****Two posts from Chris so close together! Chris got a new work truck OVER A YEAR AGO. Actually, in August of last year. Don’t believe me, well, this is what Zoe looked like when we went to a park after we bought it
I’m a handyman and Andre is the name of my truck. He’s a workhorse, the key to my success, and I couldn’t do my job without him.
Here’s the lumber rack.
It holds 16′ pieces of lumber. Trim, baseboard, 2x4s, 20′ pieces of rebar, etc. It goes up there up and out of the way. Gone are the days of worrying about long pieces of lumber hanging out the back of the truck and having to worry about how to support them. It also houses my step ladder which is with me at all times. It’s a 4 step gorilla ladder that’s good enough for me to work on ceiling as high as 10′. Made of lightweight and rustproof plastic and aluminum it can stay on the rack despite the weather and is easy to carry in one hand while I carry tools in the other.
Attached to the System One lumber rack is my System One toolbox.
It’s a 90″ box and fits four Festool Sortainers. Drill bits, driver bits, screws, nails and fasteners of all kinds, caulking, trash bags, hole saws, dremel, staple gun, etc. all get housed here.
Pretty much any fastener I need is back here and it’s a million times better than having a couple little plastic small parts cases with random screws. It’s organized, labeled, and constantly being refined to suit the most common jobs I get.
In the back is a custom made platform with three tool box drawers underneath.
The top of the platform is big enough to hold sheets of plywood, drywall, FRP, etc. Underneath the platform are enough tools to get 90% of the small jobs I may encounter done without needing to bring anything extra from home.
They’re all in Festool systainers for clean, waterproof organization. Each systainer is set up for a particular task or job type. Tools for: plumbing, electrical, cordless tools, HVAC, all sorts of drill bits, cleaning supplies, sanders, painting, drywall, etc.
Throughout the entire truck I probably have 10 flashlights, 5 11in1 screwdrivers, 8 utility knives, etc. There’s a lot of duplication within the boxes because it makes more sense to have a duplicate than it does to have to go back to the truck for a utility knife or screwdriver or whatever. Plus, I have common replacement parts – I always carry extra switches and receptacles, some common water supply valves, escutcheons, nipples, etc. The platform itself is made of 1 1/4″ subfloor plywood with a steel right angle screwed to the front for additional stiffness.
The middle drawer is taller so that when the platform is weighed down with 1,200 lbs of gravel or some concrete or extra lumber, it doesn’t sag under the weight.
Instead it sags about a 1/4″ and then rests on the middle drawer. Yes, this makes the drawer unusable while the weight is on it, but that’s a sacrifice I have to make for the flexibility of the entire system; and the other two drawers can still be used so it’s not that bad.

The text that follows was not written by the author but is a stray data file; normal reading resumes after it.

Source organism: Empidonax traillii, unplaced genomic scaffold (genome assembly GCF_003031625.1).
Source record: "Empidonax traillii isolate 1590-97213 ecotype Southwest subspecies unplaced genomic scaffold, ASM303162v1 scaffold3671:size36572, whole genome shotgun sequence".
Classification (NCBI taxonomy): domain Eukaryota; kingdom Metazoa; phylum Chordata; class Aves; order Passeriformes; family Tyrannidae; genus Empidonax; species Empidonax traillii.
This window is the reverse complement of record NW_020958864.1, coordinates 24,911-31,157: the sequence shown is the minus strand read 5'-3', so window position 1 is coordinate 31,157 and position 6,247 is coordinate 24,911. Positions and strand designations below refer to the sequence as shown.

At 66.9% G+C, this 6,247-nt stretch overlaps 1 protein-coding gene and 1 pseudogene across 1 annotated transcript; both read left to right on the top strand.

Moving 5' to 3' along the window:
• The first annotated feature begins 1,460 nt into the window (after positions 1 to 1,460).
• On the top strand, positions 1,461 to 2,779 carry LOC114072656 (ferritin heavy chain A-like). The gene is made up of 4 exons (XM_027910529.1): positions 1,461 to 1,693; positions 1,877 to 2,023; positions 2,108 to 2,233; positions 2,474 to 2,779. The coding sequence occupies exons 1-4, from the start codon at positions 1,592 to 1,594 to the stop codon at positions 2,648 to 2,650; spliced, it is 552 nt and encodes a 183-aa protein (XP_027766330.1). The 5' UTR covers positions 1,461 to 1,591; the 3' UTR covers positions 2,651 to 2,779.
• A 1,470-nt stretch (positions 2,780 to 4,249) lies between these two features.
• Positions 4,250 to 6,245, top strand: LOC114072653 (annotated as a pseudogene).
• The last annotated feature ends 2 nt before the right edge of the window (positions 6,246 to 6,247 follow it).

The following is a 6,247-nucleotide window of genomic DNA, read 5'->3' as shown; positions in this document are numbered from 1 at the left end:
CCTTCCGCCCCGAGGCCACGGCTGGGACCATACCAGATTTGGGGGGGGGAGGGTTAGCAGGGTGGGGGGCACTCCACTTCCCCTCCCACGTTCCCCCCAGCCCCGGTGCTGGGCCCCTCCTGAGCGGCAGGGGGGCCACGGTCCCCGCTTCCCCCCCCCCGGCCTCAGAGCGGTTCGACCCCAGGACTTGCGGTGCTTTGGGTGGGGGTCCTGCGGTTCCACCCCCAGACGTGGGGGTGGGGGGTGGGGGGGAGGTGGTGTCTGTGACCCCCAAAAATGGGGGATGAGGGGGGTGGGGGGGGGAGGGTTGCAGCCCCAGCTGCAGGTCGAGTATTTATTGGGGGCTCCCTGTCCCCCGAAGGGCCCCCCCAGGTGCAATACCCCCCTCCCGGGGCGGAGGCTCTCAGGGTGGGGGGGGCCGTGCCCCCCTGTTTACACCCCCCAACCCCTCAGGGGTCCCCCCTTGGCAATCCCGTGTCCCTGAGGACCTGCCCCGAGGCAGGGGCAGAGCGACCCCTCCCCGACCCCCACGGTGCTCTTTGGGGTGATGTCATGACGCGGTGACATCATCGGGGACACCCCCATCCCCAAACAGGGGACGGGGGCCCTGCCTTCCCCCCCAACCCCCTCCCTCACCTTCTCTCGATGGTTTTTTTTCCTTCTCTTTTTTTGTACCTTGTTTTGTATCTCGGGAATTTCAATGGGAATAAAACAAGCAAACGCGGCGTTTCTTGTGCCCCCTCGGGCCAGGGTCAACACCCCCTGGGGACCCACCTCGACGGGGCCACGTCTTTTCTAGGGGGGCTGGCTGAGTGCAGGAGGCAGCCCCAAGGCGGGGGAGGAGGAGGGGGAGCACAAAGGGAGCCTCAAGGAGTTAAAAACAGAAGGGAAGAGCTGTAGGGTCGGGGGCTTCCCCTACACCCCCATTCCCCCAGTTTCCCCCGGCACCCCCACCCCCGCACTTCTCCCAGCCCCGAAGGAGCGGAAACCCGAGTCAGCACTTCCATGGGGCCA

Add to all this, two bags for common tasks – a hand tools bag and a bag for my drill and impact driver. In my drill/driver bag I have a utility knife and flashlight (one of many) along with two containers full of drill bits, a Makita socket driver set, and two containers for the most common screws and nails I need. Sure, I have a virtual hardware store in the truck, but if I can save a trip to the truck with a few well chosen screws that make a little job go a bit faster then I’m better off. A radio and vaccum round out the list to clean up and give me something to listen to while I work.
On a daily basis I’m carrying about 1,000 lbs of tools, supplies, and infrastructure. It’s all worth it, though. Trips back home for a forgotten tool or to a hardware store cost me time, and time is money. For every mile I’m on the road I waste about 2 minutes and about .08 gallons of gas. This calculates to about $2.25/mile. If I’m 6 miles from home, or the nearest hardware store, I’m looking at about $27 in wasted money (12 miles round trip, $3 in gas and at least $24 in lost productivity); all because I have to make that unnecessary trip. I’ve avoided countless trips because of Andre and this organization.
I love this truck! Absolutely cool and that's why you guys will always be prepared and not have to leave the job for a little screw…Chris is right…time is money, and that is also why it is necessary to have a neat, organized truck and labeled to boot! I love this truck…and your customers will too!
And, A neat organized truck says volumn's about the type and quality of the work you do.
John @ AZ DIY Guy says
Seriously bad-ass rig. I absolutely love your organizational philosophy. I'd be willing to bet you have a bazillion tape measures tucked in there too. I loose them constantly, and I'm not leaving the house for my projects.
I'm really happy for your success in the business.
I love this truck, too! A place for everything and everything in its place so you save time and money.
meryl rose says
Thank you SO MUCH everyone! It's great to get such nice feedback on something Chris has been refining for close to a year, so I know he appreciates it 🙂 And thank you also for the well wishes about the business! It was definitely a leap of faith to go for it, but so far it's been successful for us. And hopefully it continues to be! 🙂